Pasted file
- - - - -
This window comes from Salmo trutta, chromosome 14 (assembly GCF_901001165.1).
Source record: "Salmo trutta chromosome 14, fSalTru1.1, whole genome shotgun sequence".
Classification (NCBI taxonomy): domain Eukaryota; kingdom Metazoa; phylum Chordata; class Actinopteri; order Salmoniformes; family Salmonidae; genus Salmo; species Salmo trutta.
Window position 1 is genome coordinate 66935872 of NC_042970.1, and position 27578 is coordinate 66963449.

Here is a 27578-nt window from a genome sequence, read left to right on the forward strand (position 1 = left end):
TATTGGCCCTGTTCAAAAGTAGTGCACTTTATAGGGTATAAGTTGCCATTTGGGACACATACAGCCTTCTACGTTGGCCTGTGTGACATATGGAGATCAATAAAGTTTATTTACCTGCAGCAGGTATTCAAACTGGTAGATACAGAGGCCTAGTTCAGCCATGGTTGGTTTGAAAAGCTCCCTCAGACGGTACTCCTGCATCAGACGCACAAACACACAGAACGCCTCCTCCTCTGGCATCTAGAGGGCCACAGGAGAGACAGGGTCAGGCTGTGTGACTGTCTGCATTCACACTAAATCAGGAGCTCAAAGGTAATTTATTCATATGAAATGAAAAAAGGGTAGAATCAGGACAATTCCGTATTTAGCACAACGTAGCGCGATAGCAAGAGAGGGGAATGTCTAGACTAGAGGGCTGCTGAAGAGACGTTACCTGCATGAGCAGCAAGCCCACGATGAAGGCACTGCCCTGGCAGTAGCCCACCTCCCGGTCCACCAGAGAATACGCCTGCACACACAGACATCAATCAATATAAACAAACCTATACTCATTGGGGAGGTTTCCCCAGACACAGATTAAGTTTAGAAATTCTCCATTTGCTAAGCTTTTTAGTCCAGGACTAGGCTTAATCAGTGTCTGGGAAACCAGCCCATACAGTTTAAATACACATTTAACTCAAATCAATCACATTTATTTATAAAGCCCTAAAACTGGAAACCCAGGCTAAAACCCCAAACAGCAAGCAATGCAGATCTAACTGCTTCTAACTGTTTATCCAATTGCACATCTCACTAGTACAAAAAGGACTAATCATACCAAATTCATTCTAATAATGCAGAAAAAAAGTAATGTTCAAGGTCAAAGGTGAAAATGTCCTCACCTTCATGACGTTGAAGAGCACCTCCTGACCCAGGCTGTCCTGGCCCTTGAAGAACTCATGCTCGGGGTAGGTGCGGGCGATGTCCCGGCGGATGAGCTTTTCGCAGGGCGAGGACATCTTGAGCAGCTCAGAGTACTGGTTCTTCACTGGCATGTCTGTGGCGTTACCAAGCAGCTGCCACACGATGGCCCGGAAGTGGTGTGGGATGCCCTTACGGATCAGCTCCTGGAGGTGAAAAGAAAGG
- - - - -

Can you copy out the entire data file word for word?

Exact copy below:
This window comes from Salmo trutta, chromosome 14 (assembly GCF_901001165.1).
Source record: "Salmo trutta chromosome 14, fSalTru1.1, whole genome shotgun sequence".
Classification (NCBI taxonomy): domain Eukaryota; kingdom Metazoa; phylum Chordata; class Actinopteri; order Salmoniformes; family Salmonidae; genus Salmo; species Salmo trutta.
Window position 1 is genome coordinate 66935872 of NC_042970.1, and position 27578 is coordinate 66963449.

Here is a 27578-nt window from a genome sequence, read left to right on the forward strand (position 1 = left end):
TATTGGCCCTGTTCAAAAGTAGTGCACTTTATAGGGTATAAGTTGCCATTTGGGACACATACAGCCTTCTACGTTGGCCTGTGTGACATATGGAGATCAATAAAGTTTATTTACCTGCAGCAGGTATTCAAACTGGTAGATACAGAGGCCTAGTTCAGCCATGGTTGGTTTGAAAAGCTCCCTCAGACGGTACTCCTGCATCAGACGCACAAACACACAGAACGCCTCCTCCTCTGGCATCTAGAGGGCCACAGGAGAGACAGGGTCAGGCTGTGTGACTGTCTGCATTCACACTAAATCAGGAGCTCAAAGGTAATTTATTCATATGAAATGAAAAAAGGGTAGAATCAGGACAATTCCGTATTTAGCACAACGTAGCGCGATAGCAAGAGAGGGGAATGTCTAGACTAGAGGGCTGCTGAAGAGACGTTACCTGCATGAGCAGCAAGCCCACGATGAAGGCACTGCCCTGGCAGTAGCCCACCTCCCGGTCCACCAGAGAATACGCCTGCACACACAGACATCAATCAATATAAACAAACCTATACTCATTGGGGAGGTTTCCCCAGACACAGATTAAGTTTAGAAATTCTCCATTTGCTAAGCTTTTTAGTCCAGGACTAGGCTTAATCAGTGTCTGGGAAACCAGCCCATACAGTTTAAATACACATTTAACTCAAATCAATCACATTTATTTATAAAGCCCTAAAACTGGAAACCCAGGCTAAAACCCCAAACAGCAAGCAATGCAGATCTAACTGCTTCTAACTGTTTATCCAATTGCACATCTCACTAGTACAAAAAGGACTAATCATACCAAATTCATTCTAATAATGCAGAAAAAAAGTAATGTTCAAGGTCAAAGGTGAAAATGTCCTCACCTTCATGACGTTGAAGAGCACCTCCTGACCCAGGCTGTCCTGGCCCTTGAAGAACTCATGCTCGGGGTAGGTGCGGGCGATGTCCCGGCGGATGAGCTTTTCGCAGGGCGAGGACATCTTGAGCAGCTCAGAGTACTGGTTCTTCACTGGCATGTCTGTGGCGTTACCAAGCAGCTGCCACACGATGGCCCGGAAGTGGTGTGGGATGCCCTTACGGATCAGCTCCTGGAGGTGAAAAGAAAGG